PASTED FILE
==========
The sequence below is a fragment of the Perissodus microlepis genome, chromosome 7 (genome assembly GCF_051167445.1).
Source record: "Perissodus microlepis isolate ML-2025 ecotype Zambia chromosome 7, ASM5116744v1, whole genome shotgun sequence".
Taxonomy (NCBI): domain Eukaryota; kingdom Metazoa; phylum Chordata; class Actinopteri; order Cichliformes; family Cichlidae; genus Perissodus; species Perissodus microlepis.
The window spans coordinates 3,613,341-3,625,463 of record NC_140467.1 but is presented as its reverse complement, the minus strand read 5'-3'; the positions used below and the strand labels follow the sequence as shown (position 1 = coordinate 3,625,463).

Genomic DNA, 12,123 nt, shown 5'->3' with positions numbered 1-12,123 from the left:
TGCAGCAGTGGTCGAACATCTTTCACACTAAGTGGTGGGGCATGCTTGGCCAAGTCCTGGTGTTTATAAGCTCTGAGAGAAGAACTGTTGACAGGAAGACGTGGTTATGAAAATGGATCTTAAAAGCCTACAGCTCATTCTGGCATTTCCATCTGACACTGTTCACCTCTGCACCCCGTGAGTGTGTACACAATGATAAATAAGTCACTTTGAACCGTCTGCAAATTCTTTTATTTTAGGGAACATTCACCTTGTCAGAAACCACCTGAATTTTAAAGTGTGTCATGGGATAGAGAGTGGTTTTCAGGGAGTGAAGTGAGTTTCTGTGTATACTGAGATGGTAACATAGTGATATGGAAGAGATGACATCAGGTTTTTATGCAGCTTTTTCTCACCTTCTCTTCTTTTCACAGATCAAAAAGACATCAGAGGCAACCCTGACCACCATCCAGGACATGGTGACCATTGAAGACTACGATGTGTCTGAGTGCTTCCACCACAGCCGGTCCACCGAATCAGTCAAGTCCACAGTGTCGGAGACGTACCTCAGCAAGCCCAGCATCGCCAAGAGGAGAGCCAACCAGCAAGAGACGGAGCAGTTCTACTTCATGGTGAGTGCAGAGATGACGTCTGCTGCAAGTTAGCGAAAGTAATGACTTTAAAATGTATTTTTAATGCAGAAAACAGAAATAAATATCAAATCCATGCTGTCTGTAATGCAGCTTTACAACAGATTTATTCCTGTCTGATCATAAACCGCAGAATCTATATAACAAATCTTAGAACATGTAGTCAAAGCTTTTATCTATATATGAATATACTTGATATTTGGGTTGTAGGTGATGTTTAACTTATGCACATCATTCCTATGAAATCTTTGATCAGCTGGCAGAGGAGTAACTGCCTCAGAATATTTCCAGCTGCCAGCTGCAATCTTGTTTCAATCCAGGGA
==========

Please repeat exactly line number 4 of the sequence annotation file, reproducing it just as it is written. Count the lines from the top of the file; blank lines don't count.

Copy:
The window spans coordinates 3,613,341-3,625,463 of record NC_140467.1 but is presented as its reverse complement, the minus strand read 5'-3'; the positions used below and the strand labels follow the sequence as shown (position 1 = coordinate 3,625,463).